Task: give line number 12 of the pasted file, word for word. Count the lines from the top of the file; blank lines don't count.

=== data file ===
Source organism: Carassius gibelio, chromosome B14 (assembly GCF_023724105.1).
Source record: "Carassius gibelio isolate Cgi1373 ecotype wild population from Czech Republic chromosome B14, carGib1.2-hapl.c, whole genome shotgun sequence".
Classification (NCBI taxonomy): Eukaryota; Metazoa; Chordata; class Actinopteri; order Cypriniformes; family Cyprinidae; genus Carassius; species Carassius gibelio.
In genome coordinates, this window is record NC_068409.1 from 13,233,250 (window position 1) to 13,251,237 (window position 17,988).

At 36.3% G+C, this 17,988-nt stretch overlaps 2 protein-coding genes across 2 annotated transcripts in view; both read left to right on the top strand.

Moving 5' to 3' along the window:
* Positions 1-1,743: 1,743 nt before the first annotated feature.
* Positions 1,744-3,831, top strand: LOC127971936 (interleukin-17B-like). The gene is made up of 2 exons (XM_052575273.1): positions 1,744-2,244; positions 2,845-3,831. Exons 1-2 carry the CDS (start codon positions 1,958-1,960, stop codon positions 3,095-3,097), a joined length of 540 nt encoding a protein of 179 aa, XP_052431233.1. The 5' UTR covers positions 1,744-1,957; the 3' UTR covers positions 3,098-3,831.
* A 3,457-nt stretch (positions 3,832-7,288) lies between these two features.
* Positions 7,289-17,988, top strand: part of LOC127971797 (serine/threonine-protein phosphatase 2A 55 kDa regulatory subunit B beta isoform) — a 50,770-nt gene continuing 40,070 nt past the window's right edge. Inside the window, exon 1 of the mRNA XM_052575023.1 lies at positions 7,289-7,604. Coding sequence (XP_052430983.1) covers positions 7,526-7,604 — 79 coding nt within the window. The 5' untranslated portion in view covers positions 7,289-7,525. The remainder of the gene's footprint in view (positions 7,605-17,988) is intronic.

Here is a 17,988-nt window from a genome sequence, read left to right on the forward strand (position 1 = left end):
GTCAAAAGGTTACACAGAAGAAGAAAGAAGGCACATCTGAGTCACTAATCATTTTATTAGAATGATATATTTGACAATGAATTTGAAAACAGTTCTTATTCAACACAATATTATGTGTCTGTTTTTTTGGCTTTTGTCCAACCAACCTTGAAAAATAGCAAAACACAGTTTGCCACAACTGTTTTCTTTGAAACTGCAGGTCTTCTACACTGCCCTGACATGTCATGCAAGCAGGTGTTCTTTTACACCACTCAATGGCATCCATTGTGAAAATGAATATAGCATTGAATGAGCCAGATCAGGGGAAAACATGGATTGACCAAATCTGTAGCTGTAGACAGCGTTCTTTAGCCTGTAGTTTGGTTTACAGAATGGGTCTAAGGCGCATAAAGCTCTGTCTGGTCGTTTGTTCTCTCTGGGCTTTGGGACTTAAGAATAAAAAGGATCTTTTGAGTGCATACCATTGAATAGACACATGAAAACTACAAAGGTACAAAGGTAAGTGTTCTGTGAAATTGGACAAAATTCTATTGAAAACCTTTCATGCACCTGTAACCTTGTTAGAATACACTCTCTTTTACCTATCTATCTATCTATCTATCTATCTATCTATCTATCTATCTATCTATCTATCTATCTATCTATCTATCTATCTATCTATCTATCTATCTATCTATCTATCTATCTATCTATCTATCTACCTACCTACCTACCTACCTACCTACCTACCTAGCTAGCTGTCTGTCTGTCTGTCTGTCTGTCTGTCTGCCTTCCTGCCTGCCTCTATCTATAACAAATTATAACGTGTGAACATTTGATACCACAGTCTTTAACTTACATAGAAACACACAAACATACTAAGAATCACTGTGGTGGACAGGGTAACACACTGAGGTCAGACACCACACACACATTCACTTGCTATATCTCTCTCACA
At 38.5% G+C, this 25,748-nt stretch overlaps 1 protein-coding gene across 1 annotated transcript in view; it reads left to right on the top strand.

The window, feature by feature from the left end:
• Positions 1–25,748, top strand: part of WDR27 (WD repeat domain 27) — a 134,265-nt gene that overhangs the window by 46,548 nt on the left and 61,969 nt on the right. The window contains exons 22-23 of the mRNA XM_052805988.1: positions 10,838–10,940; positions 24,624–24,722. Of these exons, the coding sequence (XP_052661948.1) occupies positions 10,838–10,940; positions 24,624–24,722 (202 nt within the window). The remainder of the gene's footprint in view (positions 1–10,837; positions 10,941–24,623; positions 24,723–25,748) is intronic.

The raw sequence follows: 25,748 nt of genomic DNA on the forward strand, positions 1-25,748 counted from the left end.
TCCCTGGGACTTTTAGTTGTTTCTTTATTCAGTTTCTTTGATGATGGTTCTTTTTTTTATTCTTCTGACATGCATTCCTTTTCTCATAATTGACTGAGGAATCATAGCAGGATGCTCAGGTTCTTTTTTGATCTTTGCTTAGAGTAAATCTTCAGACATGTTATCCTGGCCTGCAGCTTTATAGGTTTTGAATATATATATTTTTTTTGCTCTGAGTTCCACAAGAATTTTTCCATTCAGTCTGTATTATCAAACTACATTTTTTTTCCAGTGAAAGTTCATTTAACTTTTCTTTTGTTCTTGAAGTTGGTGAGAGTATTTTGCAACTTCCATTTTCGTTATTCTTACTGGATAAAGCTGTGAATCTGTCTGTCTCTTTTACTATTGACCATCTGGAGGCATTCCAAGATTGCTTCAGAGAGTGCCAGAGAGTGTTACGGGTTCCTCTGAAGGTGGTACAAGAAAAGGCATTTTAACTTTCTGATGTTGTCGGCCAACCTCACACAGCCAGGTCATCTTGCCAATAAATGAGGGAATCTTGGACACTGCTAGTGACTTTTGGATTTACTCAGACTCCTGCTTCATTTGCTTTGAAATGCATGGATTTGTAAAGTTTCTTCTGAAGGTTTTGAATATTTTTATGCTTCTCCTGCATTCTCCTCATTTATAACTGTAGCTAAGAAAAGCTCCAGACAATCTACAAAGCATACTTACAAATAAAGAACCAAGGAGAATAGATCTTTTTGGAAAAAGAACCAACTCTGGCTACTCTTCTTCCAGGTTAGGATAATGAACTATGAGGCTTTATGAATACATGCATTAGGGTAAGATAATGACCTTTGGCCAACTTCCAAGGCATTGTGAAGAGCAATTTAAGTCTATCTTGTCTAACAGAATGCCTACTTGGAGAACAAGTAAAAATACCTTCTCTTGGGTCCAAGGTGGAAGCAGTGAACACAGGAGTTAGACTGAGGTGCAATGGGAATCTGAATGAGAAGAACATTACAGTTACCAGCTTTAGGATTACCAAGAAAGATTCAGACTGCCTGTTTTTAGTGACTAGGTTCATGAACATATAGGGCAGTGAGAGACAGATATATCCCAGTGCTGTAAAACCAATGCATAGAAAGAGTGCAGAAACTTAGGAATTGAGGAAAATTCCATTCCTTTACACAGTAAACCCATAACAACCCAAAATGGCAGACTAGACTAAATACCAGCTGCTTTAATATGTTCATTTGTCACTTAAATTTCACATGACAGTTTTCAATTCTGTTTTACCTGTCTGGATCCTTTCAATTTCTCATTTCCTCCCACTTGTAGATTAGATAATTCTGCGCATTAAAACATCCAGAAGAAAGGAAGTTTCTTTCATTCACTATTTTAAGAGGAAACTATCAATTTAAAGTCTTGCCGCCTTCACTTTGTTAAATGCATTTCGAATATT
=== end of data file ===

GTCAAAAGGTTACACAGAAGAAGAAAGAAGGCACATCTGAGTCACTAATCATTTTATTAGAATGATATATTTGACAATGAATTTGAAAACAGTTCTTATTCAACACAATATTATGTGTCTGTTTTTTTGGCTTTTGTCCAACCAACCTTGAAAAATAGCAAAACACAGTTTGCCACAACTGTTTTCTTTGAAACTGCAGGTCTTCTACACTGCCCTGACATGTCATGCAAGCAGGTGTTCTTTTACACCACTCAATGGCATCCATTGTGAAAATGAATATAGCATTGAATGAGCCAGATCAGGGGAAAACATGGATTGACCAAATCTGTAGCTGTAGACAGCGTTCTTTAGCCTGTAGTTTGGTTTACAGAATGGGTCTAAGGCGCATAAAGCTCTGTCTGGTCGTTTGTTCTCTCTGGGCTTTGGGACTTAAGAATAAAAAGGATCTTTTGAGTGCATACCATTGAATAGACACATGAAAACTACAAAGGTACAAAGGTAAGTGTTCTGTGAAATTGGACAAAATTCTATTGAAAACCTTTCATGCACCTGTAACCTTGTTAGAATACACTCTCTTTTACCTATCTATCTATCTATCTATCTATCTATCTATCTATCTATCTATCTATCTATCTATCTATCTATCTATCTATCTATCTATCTATCTATCTATCTATCTATCTATCTATCTATCTATCTACCTACCTACCTACCTACCTACCTACCTACCTAGCTAGCTGTCTGTCTGTCTGTCTGTCTGTCTGTCTGCCTTCCTGCCTGCCTCTATCTATAACAAATTATAACGTGTGAACATTTGATACCACAGTCTTTAACTTACATAGAAACACACAAACATACTAAGAATCACTGTGGTGGACAGGGTAACACACTGAGGTCAGACACCACACACACATTCACTTGCTATATCTCTCTCACA